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    Task name - Syscall Filtering
 
    Description - Syscall filtering allows applications to define which syscalls it should be allowed to execute.
 
    Owner name - Paul Moore
 
    Owner email - pmoore@redhat.com
 
    Product manager email - TBD
 
    QE contact email -
 
    Current Status
 
        Target date -
 
        Percentage of completion: 70%
 
        Development Status:
 
        QE status: ACK
 
            QE confidence:
 
            QE risks:
 
  
    Last updated: 2012-05-22
 
 
    Priority - 2
 
    Upstream target versions - TBD
 
    Target release - Fedora 18
 
    Test plan - TBD
 
    Unit tests - TBD
 
    Software Assurance
 
        Tools (coverity, etc.) - TBD
 
        Security Review and Guidelines - TBD
 
        Review on new and/or changes in Crypto - None expected
 
        Changes in privilege escalation - None expected
 
    Risk 1
 
        Risk description
 
 
    Improvements to the syscall filtering implementation in the Linux Kernel, also known as "seccomp", have been discussed as far back as 2009 with at least three distinct implementations being submitted upstream; none have been successfully merged into Linus' tree.  However, the most recent implementation, using BPF as the filter language, appears to have gained widespread acceptance; the patch's author, Will Drewry, is planning on submitting the patch for inclusion in version 3.5 of the Linux Kernel.
 
 
    See the following LWN article for a summary on the current state of seccomp (January 2012): https://lwn.net/Articles/475043
 
        Risk level - Low
 
        Risk resolution date - Linux Kernel 3.5 (tentative)
 
    Risk 2
 
        Risk description
 
 
    The most recent syscall filtering enhancements for the Linux Kernel, also known as "seccomp", are being developed by Will Drewry at Google, presumably for use by Chrome OS and Chrome/Chromium.  If we hope to merge seccomp into the mainline kernel we will need to work with Will so as to not further complicate matters.
 
 
    We have made contact with Will Drewry at the 2011 Linux Security Summit and we let him know that we are interested in helping however we can; he promised to keep us up to date with his efforts.
 
        Risk level - Low
 
        Risk resolution date - I have spoken with Will and he is aware that both RH and IBM are interested in the effort.
 
    Risk 3
 
        Risk description
 
 
    Development of a userspace library to abstract out the seccomp BPF interface and patches to QEMU to leverage this new library.  While development of the library, libseccomp, have been progressing nicely with the help of additional developers at RH and IBM, the fate of the QEMU patches is much less certain at this point.
 
        Risk level - Low
 
        Risk resolution date - The library will be released along side the kernel support, e.g. Linux 3.5-rc1.  An initial QEMU RFC patch has been proposed and appears to have been met with favorable comments.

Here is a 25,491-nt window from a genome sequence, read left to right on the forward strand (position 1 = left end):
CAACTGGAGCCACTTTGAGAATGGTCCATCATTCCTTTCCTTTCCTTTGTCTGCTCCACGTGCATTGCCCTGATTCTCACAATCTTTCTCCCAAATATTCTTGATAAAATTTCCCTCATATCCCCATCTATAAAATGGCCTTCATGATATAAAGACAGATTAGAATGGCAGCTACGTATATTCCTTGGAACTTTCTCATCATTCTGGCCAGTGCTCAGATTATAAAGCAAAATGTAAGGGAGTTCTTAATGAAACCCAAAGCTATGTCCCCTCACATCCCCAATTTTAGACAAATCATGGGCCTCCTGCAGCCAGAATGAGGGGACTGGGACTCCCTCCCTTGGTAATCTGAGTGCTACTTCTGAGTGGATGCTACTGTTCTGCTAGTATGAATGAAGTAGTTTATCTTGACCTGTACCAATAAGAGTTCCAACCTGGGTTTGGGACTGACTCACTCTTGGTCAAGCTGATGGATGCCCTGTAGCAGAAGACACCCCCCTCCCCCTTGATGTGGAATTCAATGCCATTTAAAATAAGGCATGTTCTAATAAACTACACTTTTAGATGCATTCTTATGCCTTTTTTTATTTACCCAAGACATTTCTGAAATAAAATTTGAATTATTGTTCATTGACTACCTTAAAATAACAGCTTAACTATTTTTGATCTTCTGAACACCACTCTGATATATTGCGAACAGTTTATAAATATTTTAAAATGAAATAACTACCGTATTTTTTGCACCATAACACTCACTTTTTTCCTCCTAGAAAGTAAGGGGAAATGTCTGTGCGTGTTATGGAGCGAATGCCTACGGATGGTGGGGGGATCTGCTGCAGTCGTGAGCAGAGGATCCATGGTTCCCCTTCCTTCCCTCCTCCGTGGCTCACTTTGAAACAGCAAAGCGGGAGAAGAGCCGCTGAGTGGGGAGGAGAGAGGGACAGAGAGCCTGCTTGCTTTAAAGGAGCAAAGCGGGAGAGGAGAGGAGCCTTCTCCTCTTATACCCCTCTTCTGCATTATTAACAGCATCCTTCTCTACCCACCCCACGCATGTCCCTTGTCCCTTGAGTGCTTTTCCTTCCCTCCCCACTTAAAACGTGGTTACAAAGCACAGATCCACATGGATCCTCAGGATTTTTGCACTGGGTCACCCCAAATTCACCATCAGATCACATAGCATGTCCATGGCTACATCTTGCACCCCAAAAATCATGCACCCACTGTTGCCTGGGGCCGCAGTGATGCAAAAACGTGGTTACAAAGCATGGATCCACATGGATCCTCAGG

Scope
 
        Business justification - Reducing the kernel's exposure to userspace has the potential to mitigate existing kernel vulnerabilities which can be triggered by malicious userspace applications.
 
        Key use cases and deployment scenarios - Virtualization/KVM, network services, multi-user systems, etc.
 
        Benefits - Increased kernel robustness in the face of untrustworthy userspace applications.
 
        Customers/partners - IBM
 
        Hardware architectures - All, hardware independent
 
        Product variants - RHEL based products
 
        Key functional requirements - TBD
 
        How to test - Functional regression testing and negative security testing on the Linux Kernel.
 
        Constraints and limitations - TBD
 
    Documentation
 
 
The currently proposed kernel seccomp implementation utilizes a BPF based filter which allows the application to specify basic filtering rules beyond just the syscall.  The proposed patches include documentation added in the kernel source tree, e.g. Documentation/, as well as some simple example applications; there have also been articles on LWN.net and blog entried by the developers.
 
 
The associated userspace library, libseccomp, includes a number of man pages for its different interfaces as part of the repository.  There has also been a LWN.net article.
 
 
    Requirements - TBD
 
    Dependencies - None
 
    Reference links
 
        Upstream project - http://kernel.org
 
        Upstream project - http://libseccomp.sf.net (http://lwn.net/Articles/494252)
 
        Existing documentation - http://www.kernel.org/doc/man-pages/online/pages/man2/prctl.2.html
 
    Bugzilla links
 
        Tracker bug -
 
        QE test plan tracker bug - TBD
 
        Docs tracker bug - TBD
 

Latest revision as of 10:13, 4 June 2012